72. Use it!

Short Meditations in Mark’s Gospel: 72. Use it!

Mk 4:24,25  “Consider carefully what you hear,” he continued. “With the measure you use, it will be measured to you–and even more. Whoever has will be given more; whoever does not have, even what he has will be taken from him.”

Remember, Jesus has been talking about responding to God when He speaks, and the importance of revelation. Revelation – the truth – what this is all about, about how we hear and what we hear. Hence Jesus instructs, “Consider carefully what you hear.” He is still focusing them on what they hear from God. What follows is still all about what we do with what we hear. Previously it had been the different responses to hearing; now it is to those who apparently do hear and it challenges them as to what they do with it.

You must hold on to this: it is the truth or revelation from God that Jesus is talking about here. When he says “With the measure you use it” he is saying that if you receive it and respond to us and allow it to have its work in you and change you and maybe you even pass it on, THEN you will receive even more. The crucial question or vital issue here is how much we DO with the truth. If we just hear it on a Sunday morning, or we casually read it in the Bible, and we remain untouched and unmoved and unchanged, then we will become stagnant water and receive no more.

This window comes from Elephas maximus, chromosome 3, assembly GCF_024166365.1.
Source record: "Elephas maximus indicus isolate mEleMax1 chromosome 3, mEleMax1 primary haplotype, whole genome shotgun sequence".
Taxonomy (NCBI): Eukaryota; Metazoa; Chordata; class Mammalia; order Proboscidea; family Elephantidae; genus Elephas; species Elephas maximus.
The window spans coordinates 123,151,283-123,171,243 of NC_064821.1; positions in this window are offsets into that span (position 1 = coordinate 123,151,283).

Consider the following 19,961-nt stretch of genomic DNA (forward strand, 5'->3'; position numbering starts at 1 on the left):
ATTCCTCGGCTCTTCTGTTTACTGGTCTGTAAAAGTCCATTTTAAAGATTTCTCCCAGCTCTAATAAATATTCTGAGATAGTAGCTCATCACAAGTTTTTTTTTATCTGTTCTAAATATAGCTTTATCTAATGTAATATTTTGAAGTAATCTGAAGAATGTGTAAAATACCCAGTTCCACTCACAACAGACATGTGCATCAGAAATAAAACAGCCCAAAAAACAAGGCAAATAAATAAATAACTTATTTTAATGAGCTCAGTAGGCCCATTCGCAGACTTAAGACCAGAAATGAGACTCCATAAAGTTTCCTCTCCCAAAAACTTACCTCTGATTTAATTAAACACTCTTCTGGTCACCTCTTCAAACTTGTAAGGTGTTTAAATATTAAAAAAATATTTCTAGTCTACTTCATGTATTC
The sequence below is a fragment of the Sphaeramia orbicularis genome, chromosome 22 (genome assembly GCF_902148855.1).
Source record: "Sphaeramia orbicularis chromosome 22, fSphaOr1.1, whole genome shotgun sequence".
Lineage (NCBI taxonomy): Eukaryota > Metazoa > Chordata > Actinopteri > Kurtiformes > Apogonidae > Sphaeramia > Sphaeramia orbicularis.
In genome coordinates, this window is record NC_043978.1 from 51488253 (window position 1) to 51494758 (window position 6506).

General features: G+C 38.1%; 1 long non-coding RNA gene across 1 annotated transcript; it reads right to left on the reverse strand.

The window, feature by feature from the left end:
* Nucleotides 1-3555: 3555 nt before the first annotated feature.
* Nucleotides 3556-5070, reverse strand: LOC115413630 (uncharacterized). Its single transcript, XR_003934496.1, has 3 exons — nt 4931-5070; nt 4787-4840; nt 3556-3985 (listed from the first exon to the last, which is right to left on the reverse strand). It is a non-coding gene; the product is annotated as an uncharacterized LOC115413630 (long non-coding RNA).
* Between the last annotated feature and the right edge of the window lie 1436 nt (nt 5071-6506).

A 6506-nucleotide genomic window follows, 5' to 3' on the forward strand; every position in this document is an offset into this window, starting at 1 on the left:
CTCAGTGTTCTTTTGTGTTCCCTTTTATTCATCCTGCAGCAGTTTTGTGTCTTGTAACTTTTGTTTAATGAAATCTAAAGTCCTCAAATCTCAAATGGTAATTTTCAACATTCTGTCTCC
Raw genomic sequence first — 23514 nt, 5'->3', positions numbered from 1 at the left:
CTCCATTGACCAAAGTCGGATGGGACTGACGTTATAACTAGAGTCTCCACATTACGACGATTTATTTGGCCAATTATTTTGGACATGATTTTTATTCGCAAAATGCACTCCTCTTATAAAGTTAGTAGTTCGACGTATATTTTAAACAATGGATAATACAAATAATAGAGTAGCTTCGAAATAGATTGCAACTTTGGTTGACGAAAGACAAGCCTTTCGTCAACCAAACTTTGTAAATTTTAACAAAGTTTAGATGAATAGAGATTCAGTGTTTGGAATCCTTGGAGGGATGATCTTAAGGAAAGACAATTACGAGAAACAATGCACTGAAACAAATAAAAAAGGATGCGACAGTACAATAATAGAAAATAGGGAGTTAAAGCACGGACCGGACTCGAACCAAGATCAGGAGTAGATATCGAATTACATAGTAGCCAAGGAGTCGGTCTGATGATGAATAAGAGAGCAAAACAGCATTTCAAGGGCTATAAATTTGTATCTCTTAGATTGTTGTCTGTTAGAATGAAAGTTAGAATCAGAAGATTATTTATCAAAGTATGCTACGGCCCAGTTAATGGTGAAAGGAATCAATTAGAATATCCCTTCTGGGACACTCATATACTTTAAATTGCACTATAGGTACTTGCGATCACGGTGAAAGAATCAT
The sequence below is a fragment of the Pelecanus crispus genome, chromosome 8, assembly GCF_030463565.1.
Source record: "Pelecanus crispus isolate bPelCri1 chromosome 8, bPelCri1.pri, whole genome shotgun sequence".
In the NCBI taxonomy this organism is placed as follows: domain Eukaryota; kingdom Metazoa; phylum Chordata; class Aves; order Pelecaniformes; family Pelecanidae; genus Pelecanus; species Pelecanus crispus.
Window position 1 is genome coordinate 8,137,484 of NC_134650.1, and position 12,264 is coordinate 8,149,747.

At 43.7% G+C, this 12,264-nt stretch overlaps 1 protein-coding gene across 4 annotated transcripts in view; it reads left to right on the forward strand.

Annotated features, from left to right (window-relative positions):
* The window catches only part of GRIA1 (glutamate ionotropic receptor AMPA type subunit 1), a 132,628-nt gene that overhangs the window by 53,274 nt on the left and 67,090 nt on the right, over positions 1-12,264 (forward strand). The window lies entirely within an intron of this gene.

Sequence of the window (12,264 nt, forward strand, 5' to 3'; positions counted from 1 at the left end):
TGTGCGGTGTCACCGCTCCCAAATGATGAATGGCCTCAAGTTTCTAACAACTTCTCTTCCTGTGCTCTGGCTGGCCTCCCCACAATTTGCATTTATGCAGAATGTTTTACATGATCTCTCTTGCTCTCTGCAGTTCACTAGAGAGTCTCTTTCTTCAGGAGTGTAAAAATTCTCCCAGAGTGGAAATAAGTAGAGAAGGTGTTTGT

We should be using what we have received and then receiving more from God. The old illustration of the Sea of Galilee and the Dead Sea is a good illustration. Water flows into and out of the Sea of Galilee and the sea is fresh and alive. Water flows into the Dead Sea but not out of it and so it is dead. This IS the truth and it is a challenge!  How many Christians are neutral about the word of God? Yes, it is the word of God and it is important and I do read it and I do hear it on a Sunday morning – but nothing more.

It is supposed to change us and transform us; it is supposed to be passed on to others, to seekers and to new younger Christians. The word is not to be listened to; it is to be responded to, it is to change us and change others. But there is a terrible negative in what Jesus says. If you don’t do all we have been saying about God’s word, what has been given to you will be taken away. Yes, you will start to lose the significance of what you have heard and the truth will start to cease being important to you and it will soon stop being a deterrent against sin in your life. It is a downward slope. Beware!

 

60. Lessons in Love

Meditations in Job : 60. Lessons in Love

Job 33:14,17,18 For God does speak…… to turn man from wrongdoing and keep him from pride, to preserve his soul from the pit, his life from perishing by the sword